Is the B58 engine the best engine from BMW?
I can feel metaphorical pitchforks being thrown at me as we speak. Yes, I really just suggested that BMW’s B58 engine – and the engine that comes in America’s entry-level BMW X5 – the best engine the brand has ever made. Yeah, it sounds a bit extreme at first, but listen to me.
The BMW B58 engine is remarkable. Its combination of attributes is unmatched among six-cylinder engines on the market. In fact, it may not have an equal among all the engines on the market. It is so good. Good enough to suggest that it is better than all of the glorious BMW engines that came before it? I will say it, but with a caveat. I exclude ultra-rare engines such as the McLaren F1’s S70 / 2 V12 engine. Only mainstream production engines are included.
What is the B58?
For those who aren’t consumed with BMW’s nerdom enthusiasm, let me introduce the B58 engine to you. It’s a turbocharged 3.0-liter inline-six engine that powers everything from the BMW M240i to the aforementioned X5 xDrive40i to the BMW 745e plug-in hybrid. Which brings me to its first attribute.
BMW is putting the B58 engine in almost everything it can. This is not unusual in itself, as the homogenization of automotive engines is nothing new, regardless of the brand. However, the breadth of capabilities of the B58 is staggering. It powers real performance cars, such as M240i, M340i, X3 M40i and Z4 M40i. It also powers standard luxury cars, like the BMW 540i, X5 xDrive40i, and it’s even good enough for the massively heavy X7 xDrive40i. And it’s even smooth and efficient enough to be used in plug-in hybrids, such as the BMW X5 xDrive45e and 745e.
Of course, there are plenty of engines on the market that serve more than one function, but none of them excel in all of them like the B58. In every application, the B58 engine feels perfect; as if it had been built for the sole purpose of being used in this same car. Drive the BMW 745e and it is almost impossible to say that its engine could be used as a performance, exciting and engaging car engine.
To be able to
When it comes to the fun stuff – performance cars and the like – the BMW B58 engine is absolute fun to use, mainly because of its power. In its M Performance specification (all of the aforementioned M40i models), it develops 382 horsepower and 369 lb-ft of torque. On paper. In the rear world, it feels like you have 100 more horsepower than that. Its pulling power is immense, capable of accelerating even heavy SUVs.
But it’s not just the power itself, but its delivery. There is torque throughout the rev range and virtually no turbo lag. Step on the pedal in any gear, at any rpm, and the B58 explodes, with a seemingly endless surge of power. Driving any car with a B58 engine is really special, because of the performance that awaits you at your right foot. Drive any other six-cylinder engine in its class, from any other manufacturer, and you’ll quickly realize how special the power of the B58 is.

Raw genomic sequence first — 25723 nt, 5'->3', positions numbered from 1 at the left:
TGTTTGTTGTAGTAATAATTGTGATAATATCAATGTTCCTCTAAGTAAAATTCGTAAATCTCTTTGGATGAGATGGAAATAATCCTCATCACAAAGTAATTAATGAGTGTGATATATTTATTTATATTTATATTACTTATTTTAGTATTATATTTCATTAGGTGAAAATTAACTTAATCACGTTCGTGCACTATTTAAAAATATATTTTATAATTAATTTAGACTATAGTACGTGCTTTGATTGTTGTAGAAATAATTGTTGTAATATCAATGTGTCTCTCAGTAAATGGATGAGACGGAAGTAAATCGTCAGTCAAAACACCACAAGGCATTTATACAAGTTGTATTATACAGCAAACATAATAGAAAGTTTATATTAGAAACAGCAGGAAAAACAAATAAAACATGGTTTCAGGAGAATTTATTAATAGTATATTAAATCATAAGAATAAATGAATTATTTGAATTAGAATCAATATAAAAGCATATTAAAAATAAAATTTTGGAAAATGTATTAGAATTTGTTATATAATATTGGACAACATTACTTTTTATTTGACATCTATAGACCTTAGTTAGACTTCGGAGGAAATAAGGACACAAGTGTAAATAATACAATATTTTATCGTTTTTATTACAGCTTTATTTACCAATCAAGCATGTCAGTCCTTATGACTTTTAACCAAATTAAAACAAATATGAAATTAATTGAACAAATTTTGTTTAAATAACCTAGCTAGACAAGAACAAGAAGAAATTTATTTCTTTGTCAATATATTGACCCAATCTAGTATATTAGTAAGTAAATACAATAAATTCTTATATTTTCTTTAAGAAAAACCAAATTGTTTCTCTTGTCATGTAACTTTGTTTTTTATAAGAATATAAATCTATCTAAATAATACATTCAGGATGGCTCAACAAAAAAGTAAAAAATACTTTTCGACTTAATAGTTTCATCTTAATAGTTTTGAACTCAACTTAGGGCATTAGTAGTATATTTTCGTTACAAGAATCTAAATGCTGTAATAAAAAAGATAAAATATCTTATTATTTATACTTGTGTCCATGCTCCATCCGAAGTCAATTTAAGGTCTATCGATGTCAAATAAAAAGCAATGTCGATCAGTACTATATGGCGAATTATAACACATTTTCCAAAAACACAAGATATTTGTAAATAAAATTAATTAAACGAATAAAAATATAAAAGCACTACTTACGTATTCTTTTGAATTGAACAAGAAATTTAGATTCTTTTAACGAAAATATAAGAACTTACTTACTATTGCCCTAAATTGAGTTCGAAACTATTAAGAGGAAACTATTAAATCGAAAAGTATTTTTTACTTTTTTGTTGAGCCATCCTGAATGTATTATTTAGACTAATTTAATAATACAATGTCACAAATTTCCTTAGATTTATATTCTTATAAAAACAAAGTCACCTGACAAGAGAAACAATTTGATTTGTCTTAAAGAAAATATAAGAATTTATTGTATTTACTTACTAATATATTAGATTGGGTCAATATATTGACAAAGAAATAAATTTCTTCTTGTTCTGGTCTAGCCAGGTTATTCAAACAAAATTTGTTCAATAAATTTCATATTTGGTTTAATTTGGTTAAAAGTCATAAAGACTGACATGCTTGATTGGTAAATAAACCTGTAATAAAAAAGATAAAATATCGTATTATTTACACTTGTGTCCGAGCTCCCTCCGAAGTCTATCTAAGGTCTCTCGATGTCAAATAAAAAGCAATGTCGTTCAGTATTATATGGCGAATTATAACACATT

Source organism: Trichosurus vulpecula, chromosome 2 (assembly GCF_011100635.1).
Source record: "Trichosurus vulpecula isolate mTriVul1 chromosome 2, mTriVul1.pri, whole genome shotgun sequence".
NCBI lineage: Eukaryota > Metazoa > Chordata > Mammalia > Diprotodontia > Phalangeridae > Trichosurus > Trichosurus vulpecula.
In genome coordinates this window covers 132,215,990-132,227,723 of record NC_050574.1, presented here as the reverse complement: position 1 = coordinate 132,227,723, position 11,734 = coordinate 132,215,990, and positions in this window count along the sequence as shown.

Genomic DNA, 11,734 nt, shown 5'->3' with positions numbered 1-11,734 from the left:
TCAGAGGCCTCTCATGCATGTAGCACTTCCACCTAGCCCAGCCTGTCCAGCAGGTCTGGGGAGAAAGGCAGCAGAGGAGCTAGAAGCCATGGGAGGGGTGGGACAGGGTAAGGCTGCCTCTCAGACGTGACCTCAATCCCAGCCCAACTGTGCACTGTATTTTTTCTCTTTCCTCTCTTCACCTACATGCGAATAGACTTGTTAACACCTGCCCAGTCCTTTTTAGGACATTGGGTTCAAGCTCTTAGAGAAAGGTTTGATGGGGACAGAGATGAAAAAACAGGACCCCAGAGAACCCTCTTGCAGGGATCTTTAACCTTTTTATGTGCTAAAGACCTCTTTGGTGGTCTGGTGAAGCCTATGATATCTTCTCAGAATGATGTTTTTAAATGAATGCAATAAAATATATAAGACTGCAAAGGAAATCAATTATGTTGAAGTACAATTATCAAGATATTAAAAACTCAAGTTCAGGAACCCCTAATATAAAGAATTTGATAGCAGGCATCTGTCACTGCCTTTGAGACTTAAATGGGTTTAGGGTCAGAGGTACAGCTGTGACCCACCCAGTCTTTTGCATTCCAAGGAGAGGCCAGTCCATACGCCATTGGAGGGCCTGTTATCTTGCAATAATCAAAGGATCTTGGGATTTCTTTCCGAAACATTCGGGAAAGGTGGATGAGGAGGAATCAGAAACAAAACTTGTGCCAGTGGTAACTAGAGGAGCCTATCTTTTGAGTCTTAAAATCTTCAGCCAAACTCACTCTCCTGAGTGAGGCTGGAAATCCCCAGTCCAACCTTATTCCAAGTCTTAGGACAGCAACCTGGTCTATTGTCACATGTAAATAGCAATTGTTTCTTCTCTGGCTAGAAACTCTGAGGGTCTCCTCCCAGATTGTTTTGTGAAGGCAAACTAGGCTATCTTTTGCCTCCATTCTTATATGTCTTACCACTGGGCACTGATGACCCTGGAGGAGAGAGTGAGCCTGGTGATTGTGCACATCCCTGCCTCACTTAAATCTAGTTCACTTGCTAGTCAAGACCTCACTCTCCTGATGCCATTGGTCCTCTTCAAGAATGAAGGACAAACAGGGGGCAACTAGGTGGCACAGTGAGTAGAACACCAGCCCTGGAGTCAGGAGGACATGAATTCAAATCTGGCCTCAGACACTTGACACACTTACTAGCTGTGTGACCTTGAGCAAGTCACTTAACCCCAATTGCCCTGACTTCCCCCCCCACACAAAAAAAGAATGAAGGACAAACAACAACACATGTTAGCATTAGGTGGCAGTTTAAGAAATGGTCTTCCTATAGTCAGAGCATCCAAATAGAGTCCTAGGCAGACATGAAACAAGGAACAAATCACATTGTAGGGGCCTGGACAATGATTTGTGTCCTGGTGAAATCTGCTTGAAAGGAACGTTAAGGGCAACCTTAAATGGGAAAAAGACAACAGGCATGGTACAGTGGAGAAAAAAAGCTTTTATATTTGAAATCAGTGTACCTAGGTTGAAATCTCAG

You’d think an engine with instant response, zero turbo lag, and almost 400 horsepower would be rough and rough. But not the B58. It’s like replacing his engine oil with heavy cream. There is no negative NVH to speak of, just smooth and effortless delivery. Even in the middle of a conversation, with revs reaching their limit, the B58 never feels that smooth and sophisticated. He’s the Captain America of high-revving engines – he can do it all day.
It also works perfectly with the ZF eight-speed automatic transmission. BMW’s engine and transmission calibration is perhaps the best in the business, after perhaps only Porsche’s, and the B58’s inherent smoothness has a lot to do with it.
Noise and character
There are a lot of very efficient engines on the market, even in the price range of the B58. I’m thinking of Audi’s 2.9-liter twin-turbo V6, Alfa’s same-displacement V6 and even Cadillac’s new twin-turbo V6. However, none of them can match the character of the B58, with its harsh, metallic exhaust note. By the way, all three produce more horsepower and are offered in more expensive performance cars.
Is BMW’s B58 the best engine in the world? No of course not. However, BMW’s ubiquitous inline-six has one trump card up its sleeve: value. The B58 is available in affordable cars for a wide variety of enthusiasts. If you want a more special engine, you have to spend a lot of extra money on the car it fits into. The BMW M240i costs less than $ 50,000 and the M340i less than $ 55,000. You don’t have to spend a fortune to get an engine that feels more special than most of the other engines on the market.
The only other six-cylinder engine that can beat the B58, in terms of sound, character, power and feel, is Porsche’s naturally aspirated 4.0-liter flat-six of the Cayman GT4. However, this car is much more expensive and this engine is limited to super special edition cars.
In my opinion, even BMW’s S58 engine, the M-Division version of the B58, lacks the refinement of its cheaper sibling. I also like the sound of the B58 more, as it sounds a bit purer and less artificial.
BMW has made a ton of great engines over the years. Its sixties four cylinders were great for their time, the six cylinders that powered BMWs in the eighties and nineties were brilliant, and some of its V8s and V12s were killers too. However, honestly, I don’t think a single engine from the brand has ever matched the B58’s combination of power, performance, refinement, versatility and price. Internal combustion is going to be a dinosaur sooner rather than later, so we should all be celebrating the pinnacle of technology and the B58 is just that.